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Nailed it! A day in the life of the sun smart.

How are your sun safety habits? A little shady?

Let’s envision a day when you shine at sun protection. Days like this can help prevent sun damage — and reduce your risk of skin cancer.

7 am - You get ready for your day.

Like brushing your teeth, you apply sunscreen — a generous amount — as part your morning routine. It’s a great year-round habit. The sun’s harmful ultraviolet rays can penetrate your skin even on cloudy and cool days.

Smart move: You save a step by choosing a moisturizer with sunscreen.

8 am - You commute by car.

Your morning ritual has you prepared. You have sunscreen on your face, neck and arms — which may be exposed to the sun’s rays through the windows. Glass blocks out UVB rays, but not all the sun’s UVA radiation.

Smart move: You add UV-blocking window film to your vehicle.

Noon - You have a lunch meeting at an outdoor café.

You ask for a table in the shade. You know the sun’s rays are strongest between 10 a.m. and 4 p.m.

Smart move: You’re sporting sunglasses with UV protection. Get more tips on shopping for shades.

3:30 pm - You take your niece to the neighborhood pool.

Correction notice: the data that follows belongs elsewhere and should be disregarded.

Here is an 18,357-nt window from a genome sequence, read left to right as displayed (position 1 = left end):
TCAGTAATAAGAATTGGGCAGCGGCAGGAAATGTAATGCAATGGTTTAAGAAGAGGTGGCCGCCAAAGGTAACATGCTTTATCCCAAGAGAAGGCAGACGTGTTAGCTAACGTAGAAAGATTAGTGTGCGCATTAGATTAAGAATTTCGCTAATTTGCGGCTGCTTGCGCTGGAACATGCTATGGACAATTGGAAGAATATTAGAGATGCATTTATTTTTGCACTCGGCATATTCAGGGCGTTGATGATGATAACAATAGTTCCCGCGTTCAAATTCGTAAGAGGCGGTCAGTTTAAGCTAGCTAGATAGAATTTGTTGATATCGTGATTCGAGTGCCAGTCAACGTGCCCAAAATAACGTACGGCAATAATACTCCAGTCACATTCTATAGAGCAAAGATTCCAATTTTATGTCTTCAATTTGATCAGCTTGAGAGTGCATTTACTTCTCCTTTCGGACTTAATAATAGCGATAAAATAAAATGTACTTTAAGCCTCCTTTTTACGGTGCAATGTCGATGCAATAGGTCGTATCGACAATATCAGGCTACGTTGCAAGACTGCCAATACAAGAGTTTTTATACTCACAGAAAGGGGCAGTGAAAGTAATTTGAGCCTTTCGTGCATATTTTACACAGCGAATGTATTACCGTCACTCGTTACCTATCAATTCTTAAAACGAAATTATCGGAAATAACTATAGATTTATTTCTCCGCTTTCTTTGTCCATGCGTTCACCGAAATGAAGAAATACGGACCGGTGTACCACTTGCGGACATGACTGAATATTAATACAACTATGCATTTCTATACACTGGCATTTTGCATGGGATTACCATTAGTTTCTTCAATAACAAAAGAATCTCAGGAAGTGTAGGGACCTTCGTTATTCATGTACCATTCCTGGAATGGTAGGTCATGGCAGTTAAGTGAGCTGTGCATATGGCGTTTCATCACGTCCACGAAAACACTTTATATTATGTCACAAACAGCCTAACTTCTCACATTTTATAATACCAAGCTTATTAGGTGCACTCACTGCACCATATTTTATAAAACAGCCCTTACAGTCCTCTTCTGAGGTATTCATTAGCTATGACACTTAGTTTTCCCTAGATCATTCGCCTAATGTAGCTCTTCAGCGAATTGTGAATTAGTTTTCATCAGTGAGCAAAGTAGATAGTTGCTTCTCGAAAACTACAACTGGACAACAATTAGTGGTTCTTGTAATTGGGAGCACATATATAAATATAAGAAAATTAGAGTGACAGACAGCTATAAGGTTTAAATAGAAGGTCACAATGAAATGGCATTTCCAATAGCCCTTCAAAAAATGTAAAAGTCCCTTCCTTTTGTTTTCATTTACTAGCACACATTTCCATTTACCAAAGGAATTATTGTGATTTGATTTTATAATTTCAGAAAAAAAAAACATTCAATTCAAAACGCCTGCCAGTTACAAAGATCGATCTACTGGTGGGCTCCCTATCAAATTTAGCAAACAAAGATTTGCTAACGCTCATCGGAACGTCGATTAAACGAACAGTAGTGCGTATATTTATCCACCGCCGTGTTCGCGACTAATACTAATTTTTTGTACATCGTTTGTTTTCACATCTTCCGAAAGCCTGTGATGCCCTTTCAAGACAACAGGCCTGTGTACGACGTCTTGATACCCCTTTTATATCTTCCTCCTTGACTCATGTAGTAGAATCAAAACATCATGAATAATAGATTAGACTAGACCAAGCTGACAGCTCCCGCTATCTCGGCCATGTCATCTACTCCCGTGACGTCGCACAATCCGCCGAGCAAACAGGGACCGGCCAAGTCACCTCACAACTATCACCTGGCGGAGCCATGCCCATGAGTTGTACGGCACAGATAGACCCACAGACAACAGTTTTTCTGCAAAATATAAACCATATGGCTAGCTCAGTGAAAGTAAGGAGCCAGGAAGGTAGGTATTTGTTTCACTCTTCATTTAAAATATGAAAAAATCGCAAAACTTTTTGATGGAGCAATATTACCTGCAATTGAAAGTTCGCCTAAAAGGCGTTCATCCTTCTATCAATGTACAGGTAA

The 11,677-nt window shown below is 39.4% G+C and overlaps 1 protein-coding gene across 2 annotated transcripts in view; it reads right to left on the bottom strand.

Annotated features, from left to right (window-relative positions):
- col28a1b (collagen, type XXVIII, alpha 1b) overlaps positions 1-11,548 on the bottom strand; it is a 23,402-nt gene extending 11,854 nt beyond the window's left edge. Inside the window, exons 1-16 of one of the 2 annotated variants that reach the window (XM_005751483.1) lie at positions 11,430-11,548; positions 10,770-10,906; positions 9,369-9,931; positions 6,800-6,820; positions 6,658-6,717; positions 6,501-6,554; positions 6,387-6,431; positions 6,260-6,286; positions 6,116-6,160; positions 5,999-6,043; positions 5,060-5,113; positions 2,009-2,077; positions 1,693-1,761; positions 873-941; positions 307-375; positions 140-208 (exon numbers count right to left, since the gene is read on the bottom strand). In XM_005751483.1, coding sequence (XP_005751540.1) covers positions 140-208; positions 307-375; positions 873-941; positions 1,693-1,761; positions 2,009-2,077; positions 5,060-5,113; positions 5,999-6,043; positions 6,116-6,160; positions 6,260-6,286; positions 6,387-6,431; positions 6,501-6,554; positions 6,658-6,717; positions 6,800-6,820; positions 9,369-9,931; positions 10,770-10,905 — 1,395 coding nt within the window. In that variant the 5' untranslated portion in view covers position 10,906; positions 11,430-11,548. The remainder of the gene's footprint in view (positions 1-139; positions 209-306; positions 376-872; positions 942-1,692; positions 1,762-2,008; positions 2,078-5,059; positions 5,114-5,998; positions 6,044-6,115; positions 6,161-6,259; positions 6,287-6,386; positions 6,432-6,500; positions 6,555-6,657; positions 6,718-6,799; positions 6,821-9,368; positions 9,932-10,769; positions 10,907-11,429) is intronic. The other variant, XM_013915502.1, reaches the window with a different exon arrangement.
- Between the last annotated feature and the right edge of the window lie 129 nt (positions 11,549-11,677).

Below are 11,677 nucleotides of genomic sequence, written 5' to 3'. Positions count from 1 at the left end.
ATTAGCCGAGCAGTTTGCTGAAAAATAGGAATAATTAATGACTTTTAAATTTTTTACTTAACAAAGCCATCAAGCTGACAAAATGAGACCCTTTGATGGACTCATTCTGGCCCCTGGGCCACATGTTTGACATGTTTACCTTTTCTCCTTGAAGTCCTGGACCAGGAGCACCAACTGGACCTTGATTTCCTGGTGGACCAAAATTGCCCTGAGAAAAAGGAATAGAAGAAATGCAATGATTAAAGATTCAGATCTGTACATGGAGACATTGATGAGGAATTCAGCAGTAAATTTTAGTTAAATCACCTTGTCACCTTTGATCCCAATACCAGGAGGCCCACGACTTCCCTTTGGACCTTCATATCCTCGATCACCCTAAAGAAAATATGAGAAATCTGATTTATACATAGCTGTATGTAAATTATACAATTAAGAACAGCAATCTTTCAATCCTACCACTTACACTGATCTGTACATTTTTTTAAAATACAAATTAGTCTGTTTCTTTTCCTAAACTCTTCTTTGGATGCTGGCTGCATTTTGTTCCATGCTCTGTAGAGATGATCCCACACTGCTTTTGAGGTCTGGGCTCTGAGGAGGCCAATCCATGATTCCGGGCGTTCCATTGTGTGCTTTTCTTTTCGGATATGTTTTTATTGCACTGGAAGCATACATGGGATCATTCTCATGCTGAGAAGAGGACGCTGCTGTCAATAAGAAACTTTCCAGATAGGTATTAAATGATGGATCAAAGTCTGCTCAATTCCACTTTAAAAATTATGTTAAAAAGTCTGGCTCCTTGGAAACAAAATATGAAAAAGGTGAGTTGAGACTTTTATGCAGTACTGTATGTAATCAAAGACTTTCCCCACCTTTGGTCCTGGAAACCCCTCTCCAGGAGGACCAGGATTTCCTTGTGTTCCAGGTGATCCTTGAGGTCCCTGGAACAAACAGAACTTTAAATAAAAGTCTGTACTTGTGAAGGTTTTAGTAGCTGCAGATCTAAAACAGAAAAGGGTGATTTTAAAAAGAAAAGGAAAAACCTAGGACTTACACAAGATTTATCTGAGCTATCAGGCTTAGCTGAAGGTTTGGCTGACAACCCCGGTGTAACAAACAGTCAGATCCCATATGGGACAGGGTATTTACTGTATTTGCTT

You pack wide-brimmed hats, sunglasses and clothes to help cover up — and make sure you both have on plenty of water-resistant sunscreen. You watch the clock — and reapply sunscreen according to the directions on the label.

Smart move: When applying sunscreen, you’re careful not to miss spots like ears, feet, hands and the backs of knees. And you aim to slather it on at least 15 minutes before being in the sun.

5:00 pm - You stop at the store on the way home.

You stock up on more sunscreen — and you’re choosy. You compare the SPFs (sun protection factor) — and choose products with an SPF of at least 15. (Many experts recommend an SPF of 30 or higher.)

Smart move: You select broad-spectrum sunscreen, which protects against both UVA and UVB rays.


What to do next

Do something else super smart: Watch out for the signs of skin cancer. You’ll want to report anything suspicious to your doctor. When caught early, skin cancer is highly treatable.

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Source: American Academy of Dermatology; American Academy of Pediatrics

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